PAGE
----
Encouraging a higher standard for Christian music

Posts tagged ‘gospel music’


True Worship

This sermon/teaching was recommended to me and I must say it’s one of the best I have heard on this subject.

The balanced approach to the subject of music and worship in the church is refreshing.

Highly recommended!












I could not download it,

so here is the link: True Worship by Tim Pruitt



Is This True Worship to God?


Is this type of “worship” God-centered? Do you consider it to be true worship to the one true living God, The Lord Jesus Christ?


If you have any further comments or questions after voting, you may use the comments sections below. Thank you!



Godly Sorrow

But when it comes right down to putting what you say you believe into practice, and willing to confess the wrong, they don’t do it. It just isn’t there. They don’t have it. Well, that’s real conviction. That’s what we need. We’ve long left that, a long time ago, and swapped it. Prayer, and–and confession, and conviction, we swapped it for emotion, a shaking, or a jerking, or a jumping up-and-down. That’s the reason there is no holding tight, ’cause there is nothing there to hold them, until you come upon the basis of God’s Word, of godly sorrow, ready to repent and make anything right, and do what’s right, ready to live right. I don’t care what the people say, or anything else, you live for yours, for Jesus Christ and what He said. Then you take a church like that, coming back, there is a possibility of it coming. -William Branham JUST.ONCE.MORE.LORD 12.01.63



Godly Sorrow

1. Once my sorrow was for the pain of all I stood to lose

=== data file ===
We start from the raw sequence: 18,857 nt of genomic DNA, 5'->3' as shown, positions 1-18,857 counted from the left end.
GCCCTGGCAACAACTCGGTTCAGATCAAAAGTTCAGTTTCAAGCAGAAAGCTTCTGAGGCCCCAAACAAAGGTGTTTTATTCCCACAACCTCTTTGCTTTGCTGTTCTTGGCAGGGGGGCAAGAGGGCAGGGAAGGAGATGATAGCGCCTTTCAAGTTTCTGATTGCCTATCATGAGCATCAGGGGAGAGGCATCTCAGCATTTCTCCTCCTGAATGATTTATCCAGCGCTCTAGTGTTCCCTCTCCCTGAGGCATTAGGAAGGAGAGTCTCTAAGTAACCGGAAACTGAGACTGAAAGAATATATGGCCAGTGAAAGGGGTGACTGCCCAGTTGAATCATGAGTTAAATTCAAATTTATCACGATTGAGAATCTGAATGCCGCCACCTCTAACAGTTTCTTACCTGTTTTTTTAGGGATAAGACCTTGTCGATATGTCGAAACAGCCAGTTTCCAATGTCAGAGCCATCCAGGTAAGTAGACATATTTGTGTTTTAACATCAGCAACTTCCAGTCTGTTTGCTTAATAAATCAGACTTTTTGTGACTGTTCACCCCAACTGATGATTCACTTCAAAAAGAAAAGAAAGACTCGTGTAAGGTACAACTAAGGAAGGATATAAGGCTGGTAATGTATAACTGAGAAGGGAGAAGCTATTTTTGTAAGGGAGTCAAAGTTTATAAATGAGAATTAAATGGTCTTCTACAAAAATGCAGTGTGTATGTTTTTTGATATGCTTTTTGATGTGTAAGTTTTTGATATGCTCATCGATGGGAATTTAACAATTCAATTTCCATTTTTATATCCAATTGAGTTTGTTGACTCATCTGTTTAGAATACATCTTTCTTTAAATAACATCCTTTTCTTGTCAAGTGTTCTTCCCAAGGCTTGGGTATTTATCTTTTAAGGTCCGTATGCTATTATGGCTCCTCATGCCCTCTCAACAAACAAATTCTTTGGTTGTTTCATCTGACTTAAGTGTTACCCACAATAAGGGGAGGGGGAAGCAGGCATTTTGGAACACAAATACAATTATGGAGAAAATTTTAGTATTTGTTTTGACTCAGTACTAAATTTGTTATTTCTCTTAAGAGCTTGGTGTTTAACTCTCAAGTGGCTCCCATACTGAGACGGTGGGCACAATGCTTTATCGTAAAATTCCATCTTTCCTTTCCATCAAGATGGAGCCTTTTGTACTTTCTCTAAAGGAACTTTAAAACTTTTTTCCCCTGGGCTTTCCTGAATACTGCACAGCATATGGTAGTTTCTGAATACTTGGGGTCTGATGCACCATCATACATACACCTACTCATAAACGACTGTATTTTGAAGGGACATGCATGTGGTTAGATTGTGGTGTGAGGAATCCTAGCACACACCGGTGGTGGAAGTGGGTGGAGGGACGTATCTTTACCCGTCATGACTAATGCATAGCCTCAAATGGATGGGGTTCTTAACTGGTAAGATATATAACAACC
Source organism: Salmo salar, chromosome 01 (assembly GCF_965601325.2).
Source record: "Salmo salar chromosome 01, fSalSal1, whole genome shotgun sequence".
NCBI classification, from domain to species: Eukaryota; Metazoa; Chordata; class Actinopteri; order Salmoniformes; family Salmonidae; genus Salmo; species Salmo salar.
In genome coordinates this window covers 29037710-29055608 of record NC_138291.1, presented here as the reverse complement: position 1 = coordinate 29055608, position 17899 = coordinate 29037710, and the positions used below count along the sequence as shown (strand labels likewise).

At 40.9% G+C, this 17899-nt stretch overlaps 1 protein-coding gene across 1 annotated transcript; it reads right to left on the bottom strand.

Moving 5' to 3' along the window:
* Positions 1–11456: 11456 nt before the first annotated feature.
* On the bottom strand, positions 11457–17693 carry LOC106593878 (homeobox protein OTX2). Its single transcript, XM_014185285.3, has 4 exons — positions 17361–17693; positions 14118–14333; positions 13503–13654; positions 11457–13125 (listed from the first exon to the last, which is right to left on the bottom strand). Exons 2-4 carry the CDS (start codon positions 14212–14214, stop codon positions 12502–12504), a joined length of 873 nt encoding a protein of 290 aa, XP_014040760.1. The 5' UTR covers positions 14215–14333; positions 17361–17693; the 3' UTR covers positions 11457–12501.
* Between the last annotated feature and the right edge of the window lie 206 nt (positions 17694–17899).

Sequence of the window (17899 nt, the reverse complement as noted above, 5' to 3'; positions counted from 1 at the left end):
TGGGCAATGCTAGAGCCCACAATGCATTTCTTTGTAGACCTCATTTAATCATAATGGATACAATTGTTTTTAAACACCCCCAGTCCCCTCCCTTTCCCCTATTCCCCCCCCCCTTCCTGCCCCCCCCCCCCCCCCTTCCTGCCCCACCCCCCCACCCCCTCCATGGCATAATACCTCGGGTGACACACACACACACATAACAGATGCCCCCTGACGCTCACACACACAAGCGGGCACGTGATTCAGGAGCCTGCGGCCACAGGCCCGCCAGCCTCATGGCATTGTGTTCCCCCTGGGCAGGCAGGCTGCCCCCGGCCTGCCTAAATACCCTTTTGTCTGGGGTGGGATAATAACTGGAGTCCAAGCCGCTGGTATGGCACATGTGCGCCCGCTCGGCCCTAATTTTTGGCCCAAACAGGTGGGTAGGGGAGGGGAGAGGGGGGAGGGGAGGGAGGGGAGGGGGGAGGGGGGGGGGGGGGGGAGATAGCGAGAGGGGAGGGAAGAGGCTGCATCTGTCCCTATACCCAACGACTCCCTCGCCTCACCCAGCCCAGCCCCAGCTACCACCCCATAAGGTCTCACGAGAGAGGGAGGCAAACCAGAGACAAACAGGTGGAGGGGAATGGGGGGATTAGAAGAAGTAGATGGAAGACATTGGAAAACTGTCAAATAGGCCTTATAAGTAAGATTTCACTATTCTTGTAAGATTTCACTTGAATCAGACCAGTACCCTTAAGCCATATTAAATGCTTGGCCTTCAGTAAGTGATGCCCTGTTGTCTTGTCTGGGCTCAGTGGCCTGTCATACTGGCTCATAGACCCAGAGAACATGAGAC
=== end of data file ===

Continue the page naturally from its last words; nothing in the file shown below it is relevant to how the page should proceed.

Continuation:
And yet my sin remained.

This sorrow, born of my pain,

Kept my heart from turning back to Him again.


Chorus 1&2

Sorrow for my sin brings my soul such pain.

Yet this pain I know can lead my soul back to him again.


2. Now my sorrow is for the sin that gives offense to God

And stains my soul within.

This sorrow of godly pain hopes

I never give offense to Him again.


3. Godly sorrow became the start of the path

That led to a mighty change of heart.

This sorrow out of love helps me find the way back to Him again

Chorus 3

Sorrow for my sin brings my soul such pain.

I know can lead my soul Godly back to Him.

Text:  Steven K. Jones

Music:  Sam Cardon

Artist:  Felicia Sorensen

Changing Hymns

For years now Indelible Grace has been at the forefront of the new hymns movement, setting old hymns to new music. Their stated purpose is:

 “Our hope is to help the church recover the tradition of putting old hymns to new music for each generation, and to enrich our worship with a huge view of God and His indelible grace.”

Frankly I am not sure what is meant by “tradition”.

They also claim: